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by Christine Hoy
30 April 2015
Soapbox - Dr Finlay’s Facebook for primary care - Christine Hoy

Soapbox - Dr Finlay’s Facebook for primary care - Christine Hoy

The concept of health outside the usual health buildings was aired at the recent Next Steps for Primary Care in Scotland event.

There were some surprising facts (for example, the average age of women retiring from general practice is 36 years), and dialogue about being able to respond quickly to the changing and unfamiliar demands being made on primary care. 

At the event there seemed little doubt about the preparedness to pool resources, but conditions have to be right to encourage joint working.

Establishing these right conditions is urgent, as demand for primary care services continues to rise. Dr Ken Lawton reflected that A. J. Cronin’s Dr Finlay’s Casebook may have a part to play – as part of the nation may have a lingering memory of hard-pressed doctors, Dr Finlay and Dr Cameron, working night and day, familiar with every tonsil and family in Tannochbrae.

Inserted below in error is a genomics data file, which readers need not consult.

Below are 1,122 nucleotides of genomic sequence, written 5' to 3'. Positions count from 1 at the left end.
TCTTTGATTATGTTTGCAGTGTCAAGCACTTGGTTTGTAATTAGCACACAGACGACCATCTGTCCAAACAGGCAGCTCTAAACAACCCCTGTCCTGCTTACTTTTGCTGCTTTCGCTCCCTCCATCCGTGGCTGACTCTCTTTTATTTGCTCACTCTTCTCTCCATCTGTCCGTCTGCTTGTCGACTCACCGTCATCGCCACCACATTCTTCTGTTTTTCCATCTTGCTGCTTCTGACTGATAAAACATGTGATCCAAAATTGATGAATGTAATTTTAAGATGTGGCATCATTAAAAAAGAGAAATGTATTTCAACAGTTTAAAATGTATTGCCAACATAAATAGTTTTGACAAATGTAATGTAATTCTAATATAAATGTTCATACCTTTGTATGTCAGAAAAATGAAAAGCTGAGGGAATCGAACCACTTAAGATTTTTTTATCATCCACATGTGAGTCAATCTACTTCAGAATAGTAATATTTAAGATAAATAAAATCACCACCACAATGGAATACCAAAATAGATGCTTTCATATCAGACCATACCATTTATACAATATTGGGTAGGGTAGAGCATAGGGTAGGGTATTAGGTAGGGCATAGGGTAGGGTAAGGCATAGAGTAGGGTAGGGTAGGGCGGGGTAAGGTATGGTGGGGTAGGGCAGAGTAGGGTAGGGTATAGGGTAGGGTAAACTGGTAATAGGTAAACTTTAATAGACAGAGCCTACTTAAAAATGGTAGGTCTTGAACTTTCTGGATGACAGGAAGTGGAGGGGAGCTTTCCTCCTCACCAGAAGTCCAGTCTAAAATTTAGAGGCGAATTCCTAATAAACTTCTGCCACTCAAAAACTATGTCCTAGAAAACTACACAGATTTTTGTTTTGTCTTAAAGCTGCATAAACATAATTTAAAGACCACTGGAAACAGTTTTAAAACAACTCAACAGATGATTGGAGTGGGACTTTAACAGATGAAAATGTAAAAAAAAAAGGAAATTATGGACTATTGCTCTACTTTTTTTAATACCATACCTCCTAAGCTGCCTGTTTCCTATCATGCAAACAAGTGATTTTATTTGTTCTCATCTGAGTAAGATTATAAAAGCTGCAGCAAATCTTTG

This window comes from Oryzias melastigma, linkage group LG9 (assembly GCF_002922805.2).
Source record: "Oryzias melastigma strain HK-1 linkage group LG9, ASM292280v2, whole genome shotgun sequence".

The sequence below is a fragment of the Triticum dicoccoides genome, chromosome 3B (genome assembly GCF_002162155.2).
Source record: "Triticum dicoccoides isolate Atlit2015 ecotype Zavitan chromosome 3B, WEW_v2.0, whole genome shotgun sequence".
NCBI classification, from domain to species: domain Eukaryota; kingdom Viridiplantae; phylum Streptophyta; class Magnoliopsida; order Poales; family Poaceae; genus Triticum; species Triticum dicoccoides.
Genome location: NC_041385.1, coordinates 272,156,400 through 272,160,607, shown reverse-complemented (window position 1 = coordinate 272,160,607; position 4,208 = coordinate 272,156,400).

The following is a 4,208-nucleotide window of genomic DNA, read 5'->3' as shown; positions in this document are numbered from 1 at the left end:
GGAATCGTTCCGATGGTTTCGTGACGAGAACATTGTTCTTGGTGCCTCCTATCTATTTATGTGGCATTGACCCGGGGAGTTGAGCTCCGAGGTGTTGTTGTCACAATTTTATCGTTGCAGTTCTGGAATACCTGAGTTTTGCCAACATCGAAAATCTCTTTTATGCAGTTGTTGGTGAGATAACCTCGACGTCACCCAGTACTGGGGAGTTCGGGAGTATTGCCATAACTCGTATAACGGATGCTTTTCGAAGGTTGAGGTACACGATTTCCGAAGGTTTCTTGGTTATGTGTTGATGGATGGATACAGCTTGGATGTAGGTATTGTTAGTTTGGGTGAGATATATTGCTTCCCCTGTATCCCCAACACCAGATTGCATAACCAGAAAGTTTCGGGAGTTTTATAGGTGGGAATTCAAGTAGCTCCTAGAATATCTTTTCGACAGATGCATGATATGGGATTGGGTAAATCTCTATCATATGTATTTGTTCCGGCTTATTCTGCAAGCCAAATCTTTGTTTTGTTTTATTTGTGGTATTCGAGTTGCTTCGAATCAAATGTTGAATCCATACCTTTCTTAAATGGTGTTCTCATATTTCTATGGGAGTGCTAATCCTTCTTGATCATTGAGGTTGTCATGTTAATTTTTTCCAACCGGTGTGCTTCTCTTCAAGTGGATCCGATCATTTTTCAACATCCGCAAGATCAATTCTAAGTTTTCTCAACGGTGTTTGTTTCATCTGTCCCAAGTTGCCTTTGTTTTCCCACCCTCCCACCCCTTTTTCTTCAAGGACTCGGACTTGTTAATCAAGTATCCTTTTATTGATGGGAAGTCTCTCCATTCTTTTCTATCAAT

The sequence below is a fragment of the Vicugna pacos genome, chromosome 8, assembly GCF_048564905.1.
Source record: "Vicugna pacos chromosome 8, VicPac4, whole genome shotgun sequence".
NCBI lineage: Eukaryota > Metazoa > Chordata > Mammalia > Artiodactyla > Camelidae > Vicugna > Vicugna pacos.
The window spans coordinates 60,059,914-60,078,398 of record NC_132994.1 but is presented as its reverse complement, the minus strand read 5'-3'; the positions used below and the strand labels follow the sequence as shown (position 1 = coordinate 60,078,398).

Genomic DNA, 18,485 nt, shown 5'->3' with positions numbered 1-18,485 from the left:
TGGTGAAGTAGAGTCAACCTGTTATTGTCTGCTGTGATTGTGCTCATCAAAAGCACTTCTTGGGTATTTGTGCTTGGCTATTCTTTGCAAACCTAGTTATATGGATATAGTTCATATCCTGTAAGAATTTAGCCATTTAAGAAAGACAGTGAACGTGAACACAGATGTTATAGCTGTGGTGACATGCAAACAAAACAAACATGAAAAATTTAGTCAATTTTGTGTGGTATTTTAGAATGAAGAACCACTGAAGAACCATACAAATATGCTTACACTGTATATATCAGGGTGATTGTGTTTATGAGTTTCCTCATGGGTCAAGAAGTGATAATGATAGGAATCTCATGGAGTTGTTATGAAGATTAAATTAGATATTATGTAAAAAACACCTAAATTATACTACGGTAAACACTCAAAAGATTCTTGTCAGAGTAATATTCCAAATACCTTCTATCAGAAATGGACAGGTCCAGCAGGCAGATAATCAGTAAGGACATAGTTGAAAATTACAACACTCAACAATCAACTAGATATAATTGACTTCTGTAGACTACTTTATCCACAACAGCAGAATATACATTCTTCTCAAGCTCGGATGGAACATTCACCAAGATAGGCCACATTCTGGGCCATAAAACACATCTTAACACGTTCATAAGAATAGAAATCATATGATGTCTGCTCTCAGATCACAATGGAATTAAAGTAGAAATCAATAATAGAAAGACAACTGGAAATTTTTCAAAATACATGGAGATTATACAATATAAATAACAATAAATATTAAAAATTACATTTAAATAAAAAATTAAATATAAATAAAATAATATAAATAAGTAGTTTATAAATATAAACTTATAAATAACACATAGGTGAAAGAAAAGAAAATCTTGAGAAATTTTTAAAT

Many will remember the two weary doctors scratching their heads about some never-seen-before illness, as housekeeper Janet serves up not just their tea, but inevitably the answer to some medical conundrum.  Of course, the (usually) happy ending was all down to Janet’s chance encounter in the butcher’s, in other words, it was solved by her community connections.

The Health and Social Care Alliance Scotland is constructing a sort of ‘Dr Finlay’s Facebook’, one which links the best of personal and local assets with modern digital technologies.  This is being done through a number of programmes, but in particular through the Links Worker Programme and A Local Information System for Scotland (ALISS).

The ongoing Links Worker Programme aims to enable the primary care team to support people to live well in their community through enabling better access to information, knowledge, skills, relationships and resources, while the ALISS system has harnessed 21st century technology to produce a tool which individuals, professionals and communities can use to gather, maintain and share information – a kind of “digital Janet”.

Linking the unconditional care, which is offered through universal registration with general practices, with the excellent sources of support which lie in many communities must be at the heart of our new models of primary care.

Christine Hoy is Primary Care Programme Manager at the health and social care ALLIANCE Scotland

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